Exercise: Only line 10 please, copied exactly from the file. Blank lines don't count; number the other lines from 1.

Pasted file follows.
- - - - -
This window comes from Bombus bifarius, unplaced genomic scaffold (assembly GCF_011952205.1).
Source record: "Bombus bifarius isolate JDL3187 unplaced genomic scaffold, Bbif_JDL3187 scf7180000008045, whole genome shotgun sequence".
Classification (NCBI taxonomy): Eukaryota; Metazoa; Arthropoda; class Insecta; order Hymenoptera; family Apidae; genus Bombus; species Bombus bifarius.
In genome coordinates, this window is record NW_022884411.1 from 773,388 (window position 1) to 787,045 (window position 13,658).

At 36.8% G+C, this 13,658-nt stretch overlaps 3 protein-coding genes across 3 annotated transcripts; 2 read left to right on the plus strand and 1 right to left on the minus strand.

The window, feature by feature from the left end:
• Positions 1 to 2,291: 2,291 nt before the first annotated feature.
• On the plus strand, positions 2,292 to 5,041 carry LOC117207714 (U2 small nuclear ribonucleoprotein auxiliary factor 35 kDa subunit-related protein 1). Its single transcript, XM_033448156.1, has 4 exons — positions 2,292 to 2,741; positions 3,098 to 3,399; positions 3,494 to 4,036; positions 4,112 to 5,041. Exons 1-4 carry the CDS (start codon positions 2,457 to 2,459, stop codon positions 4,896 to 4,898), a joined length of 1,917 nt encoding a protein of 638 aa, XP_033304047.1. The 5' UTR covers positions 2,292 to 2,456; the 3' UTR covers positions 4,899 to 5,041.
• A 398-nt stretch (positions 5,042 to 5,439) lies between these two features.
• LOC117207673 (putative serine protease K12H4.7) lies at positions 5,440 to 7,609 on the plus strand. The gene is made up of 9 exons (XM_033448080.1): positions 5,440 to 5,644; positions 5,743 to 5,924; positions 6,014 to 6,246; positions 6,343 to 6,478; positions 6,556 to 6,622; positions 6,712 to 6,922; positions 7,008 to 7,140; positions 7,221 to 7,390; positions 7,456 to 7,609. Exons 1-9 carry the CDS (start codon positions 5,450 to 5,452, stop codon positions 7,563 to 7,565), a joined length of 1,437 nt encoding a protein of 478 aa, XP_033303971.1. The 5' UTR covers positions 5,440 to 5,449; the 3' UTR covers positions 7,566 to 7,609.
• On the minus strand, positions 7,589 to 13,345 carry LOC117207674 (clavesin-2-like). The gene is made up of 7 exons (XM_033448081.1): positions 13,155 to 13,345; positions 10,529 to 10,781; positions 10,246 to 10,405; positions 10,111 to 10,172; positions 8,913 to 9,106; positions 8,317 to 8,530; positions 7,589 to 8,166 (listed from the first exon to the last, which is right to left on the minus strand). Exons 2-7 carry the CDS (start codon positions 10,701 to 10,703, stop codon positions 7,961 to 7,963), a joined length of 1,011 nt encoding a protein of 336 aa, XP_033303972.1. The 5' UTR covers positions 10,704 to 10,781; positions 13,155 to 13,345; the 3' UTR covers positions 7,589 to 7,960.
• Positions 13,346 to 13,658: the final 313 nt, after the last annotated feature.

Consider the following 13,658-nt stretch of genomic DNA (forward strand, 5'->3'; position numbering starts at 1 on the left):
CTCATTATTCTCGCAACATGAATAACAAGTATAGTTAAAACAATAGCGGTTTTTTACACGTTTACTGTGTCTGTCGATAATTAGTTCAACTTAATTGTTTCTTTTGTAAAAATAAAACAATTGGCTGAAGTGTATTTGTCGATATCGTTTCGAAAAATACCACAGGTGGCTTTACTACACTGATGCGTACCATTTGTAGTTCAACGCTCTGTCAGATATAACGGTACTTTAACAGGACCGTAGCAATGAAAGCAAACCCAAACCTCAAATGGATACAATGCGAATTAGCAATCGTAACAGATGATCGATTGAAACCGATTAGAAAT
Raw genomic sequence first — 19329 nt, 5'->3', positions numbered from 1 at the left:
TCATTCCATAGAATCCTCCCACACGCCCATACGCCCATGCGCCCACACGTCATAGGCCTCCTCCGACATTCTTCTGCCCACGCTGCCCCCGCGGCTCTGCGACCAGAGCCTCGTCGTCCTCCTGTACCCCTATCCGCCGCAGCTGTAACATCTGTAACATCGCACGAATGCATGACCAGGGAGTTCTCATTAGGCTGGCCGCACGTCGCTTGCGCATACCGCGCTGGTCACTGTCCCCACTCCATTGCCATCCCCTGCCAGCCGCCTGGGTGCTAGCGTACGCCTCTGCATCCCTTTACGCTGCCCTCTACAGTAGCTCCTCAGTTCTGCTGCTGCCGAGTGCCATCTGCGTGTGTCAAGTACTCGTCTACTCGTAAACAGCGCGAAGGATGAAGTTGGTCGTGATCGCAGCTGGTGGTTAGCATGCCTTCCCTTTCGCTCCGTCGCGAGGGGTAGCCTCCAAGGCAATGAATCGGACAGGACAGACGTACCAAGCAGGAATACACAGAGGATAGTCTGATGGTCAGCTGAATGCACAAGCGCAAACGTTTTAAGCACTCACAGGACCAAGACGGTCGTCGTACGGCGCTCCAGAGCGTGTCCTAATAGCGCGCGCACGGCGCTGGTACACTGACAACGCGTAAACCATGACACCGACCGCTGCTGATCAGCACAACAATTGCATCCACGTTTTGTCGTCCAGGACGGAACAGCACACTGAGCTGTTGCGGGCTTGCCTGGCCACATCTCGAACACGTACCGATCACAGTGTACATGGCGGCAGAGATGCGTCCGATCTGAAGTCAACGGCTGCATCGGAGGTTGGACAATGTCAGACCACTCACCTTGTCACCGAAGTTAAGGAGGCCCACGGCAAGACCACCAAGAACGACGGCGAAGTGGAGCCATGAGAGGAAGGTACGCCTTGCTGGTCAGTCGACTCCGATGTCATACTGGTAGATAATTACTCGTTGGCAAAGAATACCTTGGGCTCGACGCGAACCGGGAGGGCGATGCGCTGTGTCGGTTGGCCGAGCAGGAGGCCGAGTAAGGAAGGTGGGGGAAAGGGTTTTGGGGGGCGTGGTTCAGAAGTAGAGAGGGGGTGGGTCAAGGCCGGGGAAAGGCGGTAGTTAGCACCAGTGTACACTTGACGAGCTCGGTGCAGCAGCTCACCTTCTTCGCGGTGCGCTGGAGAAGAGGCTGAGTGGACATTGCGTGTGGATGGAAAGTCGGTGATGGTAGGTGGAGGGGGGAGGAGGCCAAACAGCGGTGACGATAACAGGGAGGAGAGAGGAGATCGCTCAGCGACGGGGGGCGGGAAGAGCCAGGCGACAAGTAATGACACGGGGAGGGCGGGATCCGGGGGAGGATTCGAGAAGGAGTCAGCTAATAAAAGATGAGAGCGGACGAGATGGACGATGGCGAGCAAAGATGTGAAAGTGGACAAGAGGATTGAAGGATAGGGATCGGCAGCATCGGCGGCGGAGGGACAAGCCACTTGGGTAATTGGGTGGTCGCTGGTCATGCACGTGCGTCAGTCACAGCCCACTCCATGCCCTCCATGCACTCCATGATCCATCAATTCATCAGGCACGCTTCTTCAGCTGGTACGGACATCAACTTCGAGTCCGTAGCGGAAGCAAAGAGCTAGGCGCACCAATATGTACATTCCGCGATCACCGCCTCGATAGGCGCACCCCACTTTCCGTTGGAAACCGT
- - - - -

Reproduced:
• LOC117207673 (putative serine protease K12H4.7) lies at positions 5,440 to 7,609 on the plus strand. The gene is made up of 9 exons (XM_033448080.1): positions 5,440 to 5,644; positions 5,743 to 5,924; positions 6,014 to 6,246; positions 6,343 to 6,478; positions 6,556 to 6,622; positions 6,712 to 6,922; positions 7,008 to 7,140; positions 7,221 to 7,390; positions 7,456 to 7,609. Exons 1-9 carry the CDS (start codon positions 5,450 to 5,452, stop codon positions 7,563 to 7,565), a joined length of 1,437 nt encoding a protein of 478 aa, XP_033303971.1. The 5' UTR covers positions 5,440 to 5,449; the 3' UTR covers positions 7,566 to 7,609.